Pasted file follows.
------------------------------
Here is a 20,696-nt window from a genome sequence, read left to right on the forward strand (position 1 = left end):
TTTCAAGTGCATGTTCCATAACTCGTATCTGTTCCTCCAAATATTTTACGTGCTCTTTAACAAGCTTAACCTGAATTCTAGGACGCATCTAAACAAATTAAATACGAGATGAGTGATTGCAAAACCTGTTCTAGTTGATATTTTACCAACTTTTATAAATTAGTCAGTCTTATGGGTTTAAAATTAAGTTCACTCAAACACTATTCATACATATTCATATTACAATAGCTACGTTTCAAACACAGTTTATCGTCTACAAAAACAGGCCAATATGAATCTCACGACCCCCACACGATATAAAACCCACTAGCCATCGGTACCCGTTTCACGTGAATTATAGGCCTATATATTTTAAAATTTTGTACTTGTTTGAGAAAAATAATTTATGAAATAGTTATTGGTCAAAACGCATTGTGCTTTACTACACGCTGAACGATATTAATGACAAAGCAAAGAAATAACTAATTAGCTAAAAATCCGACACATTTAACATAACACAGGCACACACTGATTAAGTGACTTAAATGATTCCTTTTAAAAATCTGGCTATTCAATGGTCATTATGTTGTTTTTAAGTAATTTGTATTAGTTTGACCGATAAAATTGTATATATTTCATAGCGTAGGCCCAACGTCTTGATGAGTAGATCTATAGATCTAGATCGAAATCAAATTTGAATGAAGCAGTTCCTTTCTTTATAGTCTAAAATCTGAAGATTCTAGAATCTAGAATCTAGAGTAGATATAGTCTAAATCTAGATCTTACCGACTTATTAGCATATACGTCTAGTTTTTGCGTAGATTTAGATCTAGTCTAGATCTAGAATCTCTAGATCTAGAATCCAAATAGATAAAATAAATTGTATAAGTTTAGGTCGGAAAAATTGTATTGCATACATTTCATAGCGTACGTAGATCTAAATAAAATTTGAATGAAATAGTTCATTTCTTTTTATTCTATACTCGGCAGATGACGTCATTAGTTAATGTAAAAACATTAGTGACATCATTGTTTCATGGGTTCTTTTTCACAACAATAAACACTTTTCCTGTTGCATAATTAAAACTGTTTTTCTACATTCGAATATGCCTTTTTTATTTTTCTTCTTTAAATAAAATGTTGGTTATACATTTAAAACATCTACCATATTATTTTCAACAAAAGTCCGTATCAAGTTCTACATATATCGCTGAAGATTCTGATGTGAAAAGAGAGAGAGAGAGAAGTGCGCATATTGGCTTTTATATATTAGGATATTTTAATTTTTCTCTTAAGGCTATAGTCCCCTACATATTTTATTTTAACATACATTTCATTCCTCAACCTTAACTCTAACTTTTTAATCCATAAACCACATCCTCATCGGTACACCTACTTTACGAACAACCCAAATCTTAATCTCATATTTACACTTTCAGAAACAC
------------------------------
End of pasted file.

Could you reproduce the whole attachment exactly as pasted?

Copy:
Here is a 20,696-nt window from a genome sequence, read left to right on the forward strand (position 1 = left end):
TTTCAAGTGCATGTTCCATAACTCGTATCTGTTCCTCCAAATATTTTACGTGCTCTTTAACAAGCTTAACCTGAATTCTAGGACGCATCTAAACAAATTAAATACGAGATGAGTGATTGCAAAACCTGTTCTAGTTGATATTTTACCAACTTTTATAAATTAGTCAGTCTTATGGGTTTAAAATTAAGTTCACTCAAACACTATTCATACATATTCATATTACAATAGCTACGTTTCAAACACAGTTTATCGTCTACAAAAACAGGCCAATATGAATCTCACGACCCCCACACGATATAAAACCCACTAGCCATCGGTACCCGTTTCACGTGAATTATAGGCCTATATATTTTAAAATTTTGTACTTGTTTGAGAAAAATAATTTATGAAATAGTTATTGGTCAAAACGCATTGTGCTTTACTACACGCTGAACGATATTAATGACAAAGCAAAGAAATAACTAATTAGCTAAAAATCCGACACATTTAACATAACACAGGCACACACTGATTAAGTGACTTAAATGATTCCTTTTAAAAATCTGGCTATTCAATGGTCATTATGTTGTTTTTAAGTAATTTGTATTAGTTTGACCGATAAAATTGTATATATTTCATAGCGTAGGCCCAACGTCTTGATGAGTAGATCTATAGATCTAGATCGAAATCAAATTTGAATGAAGCAGTTCCTTTCTTTATAGTCTAAAATCTGAAGATTCTAGAATCTAGAATCTAGAGTAGATATAGTCTAAATCTAGATCTTACCGACTTATTAGCATATACGTCTAGTTTTTGCGTAGATTTAGATCTAGTCTAGATCTAGAATCTCTAGATCTAGAATCCAAATAGATAAAATAAATTGTATAAGTTTAGGTCGGAAAAATTGTATTGCATACATTTCATAGCGTACGTAGATCTAAATAAAATTTGAATGAAATAGTTCATTTCTTTTTATTCTATACTCGGCAGATGACGTCATTAGTTAATGTAAAAACATTAGTGACATCATTGTTTCATGGGTTCTTTTTCACAACAATAAACACTTTTCCTGTTGCATAATTAAAACTGTTTTTCTACATTCGAATATGCCTTTTTTATTTTTCTTCTTTAAATAAAATGTTGGTTATACATTTAAAACATCTACCATATTATTTTCAACAAAAGTCCGTATCAAGTTCTACATATATCGCTGAAGATTCTGATGTGAAAAGAGAGAGAGAGAGAAGTGCGCATATTGGCTTTTATATATTAGGATATTTTAATTTTTCTCTTAAGGCTATAGTCCCCTACATATTTTATTTTAACATACATTTCATTCCTCAACCTTAACTCTAACTTTTTAATCCATAAACCACATCCTCATCGGTACACCTACTTTACGAACAACCCAAATCTTAATCTCATATTTACACTTTCAGAAACAC